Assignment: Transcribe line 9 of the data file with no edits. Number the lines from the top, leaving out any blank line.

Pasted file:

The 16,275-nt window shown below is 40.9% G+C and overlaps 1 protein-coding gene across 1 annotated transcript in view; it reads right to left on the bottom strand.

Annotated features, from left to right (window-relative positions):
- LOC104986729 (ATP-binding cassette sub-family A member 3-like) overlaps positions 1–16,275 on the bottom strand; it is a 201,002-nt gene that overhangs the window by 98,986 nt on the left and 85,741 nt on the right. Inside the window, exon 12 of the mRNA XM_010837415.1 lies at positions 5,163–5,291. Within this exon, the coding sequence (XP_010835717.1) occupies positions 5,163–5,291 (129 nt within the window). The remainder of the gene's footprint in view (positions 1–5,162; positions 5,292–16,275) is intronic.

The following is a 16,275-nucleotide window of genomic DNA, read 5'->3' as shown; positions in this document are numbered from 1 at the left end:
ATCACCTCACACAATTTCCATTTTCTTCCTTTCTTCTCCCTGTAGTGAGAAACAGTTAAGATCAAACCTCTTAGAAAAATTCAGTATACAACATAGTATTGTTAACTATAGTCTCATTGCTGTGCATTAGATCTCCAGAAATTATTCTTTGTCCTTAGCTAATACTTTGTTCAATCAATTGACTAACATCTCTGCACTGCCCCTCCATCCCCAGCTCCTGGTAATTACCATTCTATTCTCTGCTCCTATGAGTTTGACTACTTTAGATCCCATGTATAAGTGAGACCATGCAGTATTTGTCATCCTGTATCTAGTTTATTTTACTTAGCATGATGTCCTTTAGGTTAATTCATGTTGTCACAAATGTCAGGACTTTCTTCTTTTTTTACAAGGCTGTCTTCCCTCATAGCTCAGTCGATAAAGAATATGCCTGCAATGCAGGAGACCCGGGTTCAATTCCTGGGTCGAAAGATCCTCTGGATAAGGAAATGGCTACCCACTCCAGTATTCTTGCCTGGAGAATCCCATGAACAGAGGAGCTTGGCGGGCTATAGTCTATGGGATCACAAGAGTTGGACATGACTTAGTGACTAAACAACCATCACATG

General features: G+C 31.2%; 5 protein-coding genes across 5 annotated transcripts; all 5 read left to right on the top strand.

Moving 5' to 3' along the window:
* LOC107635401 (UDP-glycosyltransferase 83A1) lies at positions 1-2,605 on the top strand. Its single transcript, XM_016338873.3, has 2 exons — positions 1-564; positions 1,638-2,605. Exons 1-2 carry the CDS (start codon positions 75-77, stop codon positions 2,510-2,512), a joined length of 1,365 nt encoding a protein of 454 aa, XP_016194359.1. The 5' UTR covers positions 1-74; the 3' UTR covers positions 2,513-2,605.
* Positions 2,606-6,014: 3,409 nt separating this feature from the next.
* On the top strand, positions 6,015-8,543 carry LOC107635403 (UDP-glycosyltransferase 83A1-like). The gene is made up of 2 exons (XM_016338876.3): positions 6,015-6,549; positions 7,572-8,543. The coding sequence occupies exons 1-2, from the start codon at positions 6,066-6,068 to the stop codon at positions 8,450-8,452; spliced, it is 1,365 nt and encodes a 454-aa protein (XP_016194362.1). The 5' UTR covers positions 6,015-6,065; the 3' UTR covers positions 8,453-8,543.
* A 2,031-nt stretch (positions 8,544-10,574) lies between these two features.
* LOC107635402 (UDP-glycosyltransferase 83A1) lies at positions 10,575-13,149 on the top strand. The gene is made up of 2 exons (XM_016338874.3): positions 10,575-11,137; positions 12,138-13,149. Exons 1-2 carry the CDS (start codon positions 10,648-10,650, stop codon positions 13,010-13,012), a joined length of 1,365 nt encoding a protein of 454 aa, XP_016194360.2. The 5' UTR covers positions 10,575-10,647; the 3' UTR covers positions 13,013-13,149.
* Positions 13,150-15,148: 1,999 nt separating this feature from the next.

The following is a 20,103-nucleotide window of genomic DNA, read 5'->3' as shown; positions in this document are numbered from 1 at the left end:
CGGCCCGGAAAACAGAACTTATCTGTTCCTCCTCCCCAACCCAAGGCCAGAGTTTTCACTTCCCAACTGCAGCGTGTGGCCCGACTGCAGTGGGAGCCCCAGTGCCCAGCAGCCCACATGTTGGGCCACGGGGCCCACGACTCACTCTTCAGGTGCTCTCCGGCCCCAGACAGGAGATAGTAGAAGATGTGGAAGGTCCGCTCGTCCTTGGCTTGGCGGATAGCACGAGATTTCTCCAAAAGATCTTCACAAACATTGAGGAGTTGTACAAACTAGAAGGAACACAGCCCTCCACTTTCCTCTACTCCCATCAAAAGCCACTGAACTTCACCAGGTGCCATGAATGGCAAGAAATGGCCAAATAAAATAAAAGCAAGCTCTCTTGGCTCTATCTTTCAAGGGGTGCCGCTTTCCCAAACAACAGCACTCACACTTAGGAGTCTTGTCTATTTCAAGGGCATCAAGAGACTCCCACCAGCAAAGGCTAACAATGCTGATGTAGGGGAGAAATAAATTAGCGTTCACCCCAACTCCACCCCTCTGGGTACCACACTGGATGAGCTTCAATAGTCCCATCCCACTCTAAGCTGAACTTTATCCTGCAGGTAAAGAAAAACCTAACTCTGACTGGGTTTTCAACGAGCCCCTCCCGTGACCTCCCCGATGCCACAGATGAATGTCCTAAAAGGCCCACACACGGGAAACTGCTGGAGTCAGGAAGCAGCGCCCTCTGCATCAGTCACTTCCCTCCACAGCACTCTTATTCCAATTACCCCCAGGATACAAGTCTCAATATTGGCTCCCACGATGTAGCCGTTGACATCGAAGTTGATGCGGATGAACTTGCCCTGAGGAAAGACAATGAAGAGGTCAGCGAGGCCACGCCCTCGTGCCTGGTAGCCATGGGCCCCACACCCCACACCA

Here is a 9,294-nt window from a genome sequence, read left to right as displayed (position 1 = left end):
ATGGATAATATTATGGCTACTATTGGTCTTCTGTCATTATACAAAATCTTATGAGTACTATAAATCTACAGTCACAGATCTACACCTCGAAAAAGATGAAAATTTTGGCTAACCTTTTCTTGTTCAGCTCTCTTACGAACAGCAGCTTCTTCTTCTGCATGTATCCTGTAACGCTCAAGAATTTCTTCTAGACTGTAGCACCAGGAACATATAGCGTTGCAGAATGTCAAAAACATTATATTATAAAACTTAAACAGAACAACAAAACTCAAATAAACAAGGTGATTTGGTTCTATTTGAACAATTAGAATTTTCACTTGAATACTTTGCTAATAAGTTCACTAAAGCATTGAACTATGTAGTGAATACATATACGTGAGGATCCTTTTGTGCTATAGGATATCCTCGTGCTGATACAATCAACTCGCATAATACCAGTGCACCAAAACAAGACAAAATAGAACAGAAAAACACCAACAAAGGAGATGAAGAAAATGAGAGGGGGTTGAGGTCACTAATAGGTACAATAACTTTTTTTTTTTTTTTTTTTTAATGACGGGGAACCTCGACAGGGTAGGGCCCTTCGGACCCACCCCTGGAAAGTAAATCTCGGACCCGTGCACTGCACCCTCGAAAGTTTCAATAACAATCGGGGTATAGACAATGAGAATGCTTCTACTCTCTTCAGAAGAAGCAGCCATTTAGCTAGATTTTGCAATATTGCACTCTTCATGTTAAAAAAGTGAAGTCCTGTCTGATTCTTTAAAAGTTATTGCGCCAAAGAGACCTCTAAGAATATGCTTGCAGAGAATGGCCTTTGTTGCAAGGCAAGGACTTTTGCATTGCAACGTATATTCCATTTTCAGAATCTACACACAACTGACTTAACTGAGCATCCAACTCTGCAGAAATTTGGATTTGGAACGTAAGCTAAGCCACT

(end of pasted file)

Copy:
* Positions 2,606-6,014: 3,409 nt separating this feature from the next.